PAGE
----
With over a dozen movies based on the real-life “Zodiac Killer” murders of California in the late ‘60s – early ‘70s, it’s shocking that not a single one of them has got it right. After painless hours of being bored to tears by directors like Ulli Lommel’s visions, David Fincher is the one who gets it right. His first film in four years, ZODIAC, is his most mature yet, blending his past works into one masterful, epic film.
Fincher’s film is based on the Robert Graysmith books about the real life notorious Zodiac, a serial killer who terrorized San Francisco with a string of seemingly random murders during the 1960s and 1970s.
Adapted by James Vanderbilt, the movie beautifully blends three stories into one intense thriller. ZODIAC focuses on three main characters – Jake Gyllenhaal as Robert Graysmith, the cartoonist down at the San Francisco Chronicle; Robert Downey Jr. as Paul Avery, a writer for the Chronicle; and the remarkable Mark Ruffalo as Inspector David Toschi.
In my humble opinion Fincher is the first to solve the ZODIAC’s puzzle and has figured out exactly how to turn this story into an interesting one. Instead of it being a violent crime-thriller the story is spun in a way that it’s a drama focusing on the three main individuals following the case instead of the Zodiac himself. The Zodiac’s story isn’t much of an interesting one, as he’s just another serial killer – the real story is the frustration, obsession and heart behind the hunt for him.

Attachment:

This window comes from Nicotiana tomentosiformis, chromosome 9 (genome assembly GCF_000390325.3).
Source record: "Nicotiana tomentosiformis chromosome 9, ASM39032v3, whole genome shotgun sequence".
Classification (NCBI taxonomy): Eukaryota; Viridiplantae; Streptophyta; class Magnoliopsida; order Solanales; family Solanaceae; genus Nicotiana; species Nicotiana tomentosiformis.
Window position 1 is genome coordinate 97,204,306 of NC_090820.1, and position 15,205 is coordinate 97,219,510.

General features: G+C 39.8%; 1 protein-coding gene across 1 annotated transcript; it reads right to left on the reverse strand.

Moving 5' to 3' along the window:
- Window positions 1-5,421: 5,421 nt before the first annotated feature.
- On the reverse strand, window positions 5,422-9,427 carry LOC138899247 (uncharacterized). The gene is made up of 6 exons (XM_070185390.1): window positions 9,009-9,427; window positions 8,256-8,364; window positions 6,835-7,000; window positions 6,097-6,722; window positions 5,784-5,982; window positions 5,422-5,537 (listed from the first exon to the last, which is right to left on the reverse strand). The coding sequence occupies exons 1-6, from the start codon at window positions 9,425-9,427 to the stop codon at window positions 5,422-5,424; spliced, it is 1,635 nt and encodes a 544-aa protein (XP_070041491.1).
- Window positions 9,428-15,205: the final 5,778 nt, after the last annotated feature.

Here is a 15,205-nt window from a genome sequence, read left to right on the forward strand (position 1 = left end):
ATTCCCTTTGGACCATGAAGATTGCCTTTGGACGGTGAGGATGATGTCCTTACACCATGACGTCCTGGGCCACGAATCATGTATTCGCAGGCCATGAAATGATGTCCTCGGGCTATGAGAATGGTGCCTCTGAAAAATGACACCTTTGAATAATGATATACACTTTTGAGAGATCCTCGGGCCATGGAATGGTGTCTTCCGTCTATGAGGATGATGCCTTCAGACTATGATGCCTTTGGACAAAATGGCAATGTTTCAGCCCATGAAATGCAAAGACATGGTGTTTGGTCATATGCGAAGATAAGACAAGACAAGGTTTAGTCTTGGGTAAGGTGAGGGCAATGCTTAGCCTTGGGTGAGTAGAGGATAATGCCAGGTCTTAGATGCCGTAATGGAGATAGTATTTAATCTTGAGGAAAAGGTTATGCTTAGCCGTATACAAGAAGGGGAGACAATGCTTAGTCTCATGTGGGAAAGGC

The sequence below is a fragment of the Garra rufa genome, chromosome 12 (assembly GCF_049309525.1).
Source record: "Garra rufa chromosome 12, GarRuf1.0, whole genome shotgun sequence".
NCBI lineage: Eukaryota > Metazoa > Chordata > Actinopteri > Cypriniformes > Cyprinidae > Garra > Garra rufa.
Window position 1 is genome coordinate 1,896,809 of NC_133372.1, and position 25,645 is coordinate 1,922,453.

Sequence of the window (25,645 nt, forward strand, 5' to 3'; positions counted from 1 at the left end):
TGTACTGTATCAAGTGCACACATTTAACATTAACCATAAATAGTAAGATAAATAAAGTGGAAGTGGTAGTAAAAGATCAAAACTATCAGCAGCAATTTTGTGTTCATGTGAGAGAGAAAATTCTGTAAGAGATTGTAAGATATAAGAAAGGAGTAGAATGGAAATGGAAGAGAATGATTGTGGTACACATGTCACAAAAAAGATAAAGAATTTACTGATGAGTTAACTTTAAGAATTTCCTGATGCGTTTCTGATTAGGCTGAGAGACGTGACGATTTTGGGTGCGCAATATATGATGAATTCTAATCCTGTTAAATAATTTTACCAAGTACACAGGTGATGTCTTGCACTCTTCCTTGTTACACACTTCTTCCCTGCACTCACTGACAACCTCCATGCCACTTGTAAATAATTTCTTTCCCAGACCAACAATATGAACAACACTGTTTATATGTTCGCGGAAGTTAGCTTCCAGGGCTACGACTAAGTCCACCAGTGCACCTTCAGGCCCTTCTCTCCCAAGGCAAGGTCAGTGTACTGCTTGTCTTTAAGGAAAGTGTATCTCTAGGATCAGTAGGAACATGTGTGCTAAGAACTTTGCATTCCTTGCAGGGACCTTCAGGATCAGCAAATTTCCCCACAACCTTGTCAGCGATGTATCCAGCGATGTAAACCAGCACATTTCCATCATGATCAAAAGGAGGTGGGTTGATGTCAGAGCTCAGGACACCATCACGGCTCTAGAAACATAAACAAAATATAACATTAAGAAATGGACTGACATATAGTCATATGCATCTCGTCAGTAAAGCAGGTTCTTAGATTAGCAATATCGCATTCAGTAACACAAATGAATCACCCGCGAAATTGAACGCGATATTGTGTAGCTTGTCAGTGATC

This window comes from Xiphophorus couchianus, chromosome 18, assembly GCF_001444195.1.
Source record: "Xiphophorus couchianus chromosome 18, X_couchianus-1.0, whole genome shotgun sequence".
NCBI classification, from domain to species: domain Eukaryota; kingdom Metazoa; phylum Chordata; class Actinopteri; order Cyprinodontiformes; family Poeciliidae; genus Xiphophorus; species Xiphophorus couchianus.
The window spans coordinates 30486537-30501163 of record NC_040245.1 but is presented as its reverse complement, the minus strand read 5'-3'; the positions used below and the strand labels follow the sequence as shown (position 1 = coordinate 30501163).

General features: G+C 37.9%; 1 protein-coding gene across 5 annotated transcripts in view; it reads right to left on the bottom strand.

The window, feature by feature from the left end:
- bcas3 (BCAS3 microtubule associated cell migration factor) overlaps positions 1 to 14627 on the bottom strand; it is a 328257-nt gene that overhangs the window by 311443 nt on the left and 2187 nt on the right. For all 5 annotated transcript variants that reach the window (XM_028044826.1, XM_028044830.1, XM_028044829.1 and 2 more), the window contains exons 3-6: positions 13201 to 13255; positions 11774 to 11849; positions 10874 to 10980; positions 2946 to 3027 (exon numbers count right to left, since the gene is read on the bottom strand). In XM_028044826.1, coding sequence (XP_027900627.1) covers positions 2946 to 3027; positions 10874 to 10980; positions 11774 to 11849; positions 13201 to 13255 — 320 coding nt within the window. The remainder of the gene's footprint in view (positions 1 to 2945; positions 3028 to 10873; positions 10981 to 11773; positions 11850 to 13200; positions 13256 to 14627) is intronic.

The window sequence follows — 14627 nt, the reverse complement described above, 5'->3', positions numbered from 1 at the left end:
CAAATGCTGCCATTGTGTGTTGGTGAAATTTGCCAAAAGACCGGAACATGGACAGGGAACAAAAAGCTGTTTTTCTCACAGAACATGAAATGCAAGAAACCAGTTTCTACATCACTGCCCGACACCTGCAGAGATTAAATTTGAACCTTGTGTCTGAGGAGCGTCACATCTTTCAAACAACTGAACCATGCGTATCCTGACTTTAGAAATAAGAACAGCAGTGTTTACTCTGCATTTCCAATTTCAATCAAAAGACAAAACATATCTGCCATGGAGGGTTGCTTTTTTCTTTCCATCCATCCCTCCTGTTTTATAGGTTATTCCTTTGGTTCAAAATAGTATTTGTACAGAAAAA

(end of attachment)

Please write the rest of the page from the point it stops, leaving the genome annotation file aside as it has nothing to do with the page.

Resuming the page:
ZODIAC clocks in at over 2 hours 35 minutes, which makes it no walk in the park. The only flaw the film has is that at times it drags, but it’s quite essential in the storytelling. The first half of the film focuses on Inspector Toschi’s hunt for the Zodiac killer and his obsession in catching him. We are given the facts, the murders and the entire story. At the halfway point the film pauses for a good 5 seconds as we shift focus. Part two is Graysmith’s story and his own obsession with the case. He decides to write a book and begins researching the long closed case. While digging he discovers a few clues that help uncover who the Zodiac killer might be.
Beyond the beautiful directing and cinematography, what really solidifies ZODIAC as a memorable film was the acting. Gyllenhaal, Downey Jr. and Ruffalo? What more could you want??! Shocking as it may sound, Ruffalo stole the show and put on one of the best performances of the year. Having Gyllenhaal and Downey Jr., who can do no wrong, only took the film to a whole new level.
Fincher’s vision is compelling, chilling, extremely intense, captivating and beautifully told – I feel ZODIAC might stand the test of time and become yet another classic from this acclaimed director. The only depressing thing is that the Zodiac was never officially caught, so we’ll never know who he was. Will the film become as legendary as the name itself… ZODIAC? Fincher has come the closest to cracking the code than anyone else and I don’t expect a better Zodiac film to come along… ever. This is THE Zodiac movie.